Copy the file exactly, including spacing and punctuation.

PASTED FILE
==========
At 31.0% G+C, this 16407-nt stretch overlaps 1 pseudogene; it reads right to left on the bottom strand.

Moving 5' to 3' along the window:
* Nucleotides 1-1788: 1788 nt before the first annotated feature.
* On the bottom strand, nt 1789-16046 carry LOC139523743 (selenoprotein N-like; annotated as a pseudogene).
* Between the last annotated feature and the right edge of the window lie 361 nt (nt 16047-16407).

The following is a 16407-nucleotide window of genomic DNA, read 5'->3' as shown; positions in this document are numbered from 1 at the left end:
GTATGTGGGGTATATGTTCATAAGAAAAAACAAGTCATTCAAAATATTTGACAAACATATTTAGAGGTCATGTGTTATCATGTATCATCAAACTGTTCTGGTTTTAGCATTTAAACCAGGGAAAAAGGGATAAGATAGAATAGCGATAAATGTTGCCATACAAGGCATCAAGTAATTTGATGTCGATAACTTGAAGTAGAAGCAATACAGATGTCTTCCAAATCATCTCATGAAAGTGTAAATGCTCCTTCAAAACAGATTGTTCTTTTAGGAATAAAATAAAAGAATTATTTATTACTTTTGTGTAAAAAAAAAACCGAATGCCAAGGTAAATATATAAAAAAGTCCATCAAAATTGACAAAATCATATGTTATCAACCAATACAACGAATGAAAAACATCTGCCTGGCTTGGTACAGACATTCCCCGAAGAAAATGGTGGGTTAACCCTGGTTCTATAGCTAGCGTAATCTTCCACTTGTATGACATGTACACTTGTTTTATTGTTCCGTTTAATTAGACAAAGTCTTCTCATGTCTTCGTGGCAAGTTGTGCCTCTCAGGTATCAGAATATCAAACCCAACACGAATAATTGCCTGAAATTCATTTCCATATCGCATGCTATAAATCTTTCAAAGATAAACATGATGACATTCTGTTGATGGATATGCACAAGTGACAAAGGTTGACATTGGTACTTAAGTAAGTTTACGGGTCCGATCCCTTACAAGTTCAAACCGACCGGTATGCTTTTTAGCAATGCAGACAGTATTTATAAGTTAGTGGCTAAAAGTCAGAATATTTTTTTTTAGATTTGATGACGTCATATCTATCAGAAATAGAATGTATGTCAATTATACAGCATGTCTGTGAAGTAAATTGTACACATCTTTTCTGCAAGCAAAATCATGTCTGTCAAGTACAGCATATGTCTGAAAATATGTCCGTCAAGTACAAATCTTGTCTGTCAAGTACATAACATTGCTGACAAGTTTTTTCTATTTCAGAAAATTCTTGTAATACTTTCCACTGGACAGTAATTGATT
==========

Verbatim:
At 31.0% G+C, this 16407-nt stretch overlaps 1 pseudogene; it reads right to left on the bottom strand.

Moving 5' to 3' along the window:
* Nucleotides 1-1788: 1788 nt before the first annotated feature.
* On the bottom strand, nt 1789-16046 carry LOC139523743 (selenoprotein N-like; annotated as a pseudogene).
* Between the last annotated feature and the right edge of the window lie 361 nt (nt 16047-16407).

The following is a 16407-nucleotide window of genomic DNA, read 5'->3' as shown; positions in this document are numbered from 1 at the left end:
GTATGTGGGGTATATGTTCATAAGAAAAAACAAGTCATTCAAAATATTTGACAAACATATTTAGAGGTCATGTGTTATCATGTATCATCAAACTGTTCTGGTTTTAGCATTTAAACCAGGGAAAAAGGGATAAGATAGAATAGCGATAAATGTTGCCATACAAGGCATCAAGTAATTTGATGTCGATAACTTGAAGTAGAAGCAATACAGATGTCTTCCAAATCATCTCATGAAAGTGTAAATGCTCCTTCAAAACAGATTGTTCTTTTAGGAATAAAATAAAAGAATTATTTATTACTTTTGTGTAAAAAAAAAACCGAATGCCAAGGTAAATATATAAAAAAGTCCATCAAAATTGACAAAATCATATGTTATCAACCAATACAACGAATGAAAAACATCTGCCTGGCTTGGTACAGACATTCCCCGAAGAAAATGGTGGGTTAACCCTGGTTCTATAGCTAGCGTAATCTTCCACTTGTATGACATGTACACTTGTTTTATTGTTCCGTTTAATTAGACAAAGTCTTCTCATGTCTTCGTGGCAAGTTGTGCCTCTCAGGTATCAGAATATCAAACCCAACACGAATAATTGCCTGAAATTCATTTCCATATCGCATGCTATAAATCTTTCAAAGATAAACATGATGACATTCTGTTGATGGATATGCACAAGTGACAAAGGTTGACATTGGTACTTAAGTAAGTTTACGGGTCCGATCCCTTACAAGTTCAAACCGACCGGTATGCTTTTTAGCAATGCAGACAGTATTTATAAGTTAGTGGCTAAAAGTCAGAATATTTTTTTTTAGATTTGATGACGTCATATCTATCAGAAATAGAATGTATGTCAATTATACAGCATGTCTGTGAAGTAAATTGTACACATCTTTTCTGCAAGCAAAATCATGTCTGTCAAGTACAGCATATGTCTGAAAATATGTCCGTCAAGTACAAATCTTGTCTGTCAAGTACATAACATTGCTGACAAGTTTTTTCTATTTCAGAAAATTCTTGTAATACTTTCCACTGGACAGTAATTGATT